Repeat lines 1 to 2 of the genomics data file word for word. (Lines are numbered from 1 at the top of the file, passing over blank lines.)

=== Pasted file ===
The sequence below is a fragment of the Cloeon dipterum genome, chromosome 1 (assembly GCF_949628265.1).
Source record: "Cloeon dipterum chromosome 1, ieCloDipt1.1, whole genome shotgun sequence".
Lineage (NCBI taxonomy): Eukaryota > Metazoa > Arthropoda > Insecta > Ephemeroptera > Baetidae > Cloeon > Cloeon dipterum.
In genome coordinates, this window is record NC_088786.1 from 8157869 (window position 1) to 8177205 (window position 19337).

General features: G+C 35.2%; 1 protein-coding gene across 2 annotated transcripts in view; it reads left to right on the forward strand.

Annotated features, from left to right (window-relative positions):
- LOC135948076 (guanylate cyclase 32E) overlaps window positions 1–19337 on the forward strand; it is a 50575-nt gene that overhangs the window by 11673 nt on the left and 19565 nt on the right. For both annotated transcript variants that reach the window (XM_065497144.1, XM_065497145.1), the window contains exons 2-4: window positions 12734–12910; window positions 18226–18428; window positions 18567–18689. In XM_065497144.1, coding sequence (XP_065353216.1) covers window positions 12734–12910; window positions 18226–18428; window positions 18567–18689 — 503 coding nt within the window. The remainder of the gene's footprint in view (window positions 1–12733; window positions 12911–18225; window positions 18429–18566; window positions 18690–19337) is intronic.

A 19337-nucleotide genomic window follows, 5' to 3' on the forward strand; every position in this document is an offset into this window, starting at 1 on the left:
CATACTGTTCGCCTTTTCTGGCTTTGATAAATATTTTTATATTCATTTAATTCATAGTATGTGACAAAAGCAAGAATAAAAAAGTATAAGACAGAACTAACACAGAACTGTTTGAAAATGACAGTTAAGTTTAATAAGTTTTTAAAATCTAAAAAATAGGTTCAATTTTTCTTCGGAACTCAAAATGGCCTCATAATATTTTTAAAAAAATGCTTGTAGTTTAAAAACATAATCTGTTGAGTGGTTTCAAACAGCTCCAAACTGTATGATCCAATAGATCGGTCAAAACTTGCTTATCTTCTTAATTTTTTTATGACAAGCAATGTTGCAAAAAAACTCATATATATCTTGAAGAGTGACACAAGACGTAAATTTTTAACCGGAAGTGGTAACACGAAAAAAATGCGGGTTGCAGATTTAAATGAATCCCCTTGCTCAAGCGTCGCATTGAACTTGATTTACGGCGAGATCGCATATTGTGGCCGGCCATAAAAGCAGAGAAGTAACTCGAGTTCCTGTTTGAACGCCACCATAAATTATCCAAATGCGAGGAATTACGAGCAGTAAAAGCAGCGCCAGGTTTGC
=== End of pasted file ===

The sequence below is a fragment of the Cloeon dipterum genome, chromosome 1 (assembly GCF_949628265.1).
Source record: "Cloeon dipterum chromosome 1, ieCloDipt1.1, whole genome shotgun sequence".